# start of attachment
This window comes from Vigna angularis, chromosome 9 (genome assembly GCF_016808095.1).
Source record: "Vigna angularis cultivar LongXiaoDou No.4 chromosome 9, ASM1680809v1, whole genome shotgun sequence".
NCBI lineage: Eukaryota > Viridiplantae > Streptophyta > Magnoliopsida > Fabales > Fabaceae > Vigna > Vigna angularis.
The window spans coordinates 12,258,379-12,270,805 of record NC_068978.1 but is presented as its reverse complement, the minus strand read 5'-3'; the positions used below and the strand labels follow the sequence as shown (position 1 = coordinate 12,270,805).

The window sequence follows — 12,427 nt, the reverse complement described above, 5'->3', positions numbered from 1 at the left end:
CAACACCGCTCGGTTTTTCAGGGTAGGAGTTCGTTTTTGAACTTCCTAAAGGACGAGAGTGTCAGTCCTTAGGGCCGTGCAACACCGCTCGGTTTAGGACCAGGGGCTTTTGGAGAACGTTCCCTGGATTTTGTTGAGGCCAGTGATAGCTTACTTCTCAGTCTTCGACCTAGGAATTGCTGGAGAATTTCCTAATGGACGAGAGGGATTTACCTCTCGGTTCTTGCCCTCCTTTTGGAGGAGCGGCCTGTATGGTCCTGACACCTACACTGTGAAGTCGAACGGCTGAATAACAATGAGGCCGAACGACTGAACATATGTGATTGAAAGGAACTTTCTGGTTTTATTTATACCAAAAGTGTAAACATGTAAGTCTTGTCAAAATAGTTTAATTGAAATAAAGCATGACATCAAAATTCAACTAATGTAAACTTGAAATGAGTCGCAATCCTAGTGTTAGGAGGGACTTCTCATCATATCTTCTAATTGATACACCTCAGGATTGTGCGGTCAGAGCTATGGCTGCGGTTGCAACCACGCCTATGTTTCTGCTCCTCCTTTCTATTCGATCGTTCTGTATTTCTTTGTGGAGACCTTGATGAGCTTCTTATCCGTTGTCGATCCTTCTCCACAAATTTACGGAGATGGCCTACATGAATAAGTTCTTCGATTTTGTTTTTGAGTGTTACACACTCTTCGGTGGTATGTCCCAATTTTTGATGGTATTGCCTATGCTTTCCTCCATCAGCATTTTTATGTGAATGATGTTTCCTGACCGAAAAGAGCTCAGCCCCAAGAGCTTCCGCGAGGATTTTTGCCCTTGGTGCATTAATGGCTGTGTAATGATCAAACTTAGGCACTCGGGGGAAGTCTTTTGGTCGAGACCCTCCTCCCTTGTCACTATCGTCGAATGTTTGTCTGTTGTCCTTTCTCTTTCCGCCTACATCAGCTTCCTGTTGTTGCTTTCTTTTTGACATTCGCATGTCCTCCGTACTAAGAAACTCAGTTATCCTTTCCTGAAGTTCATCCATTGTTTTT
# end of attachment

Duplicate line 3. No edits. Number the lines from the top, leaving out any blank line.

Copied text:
NCBI lineage: Eukaryota > Viridiplantae > Streptophyta > Magnoliopsida > Fabales > Fabaceae > Vigna > Vigna angularis.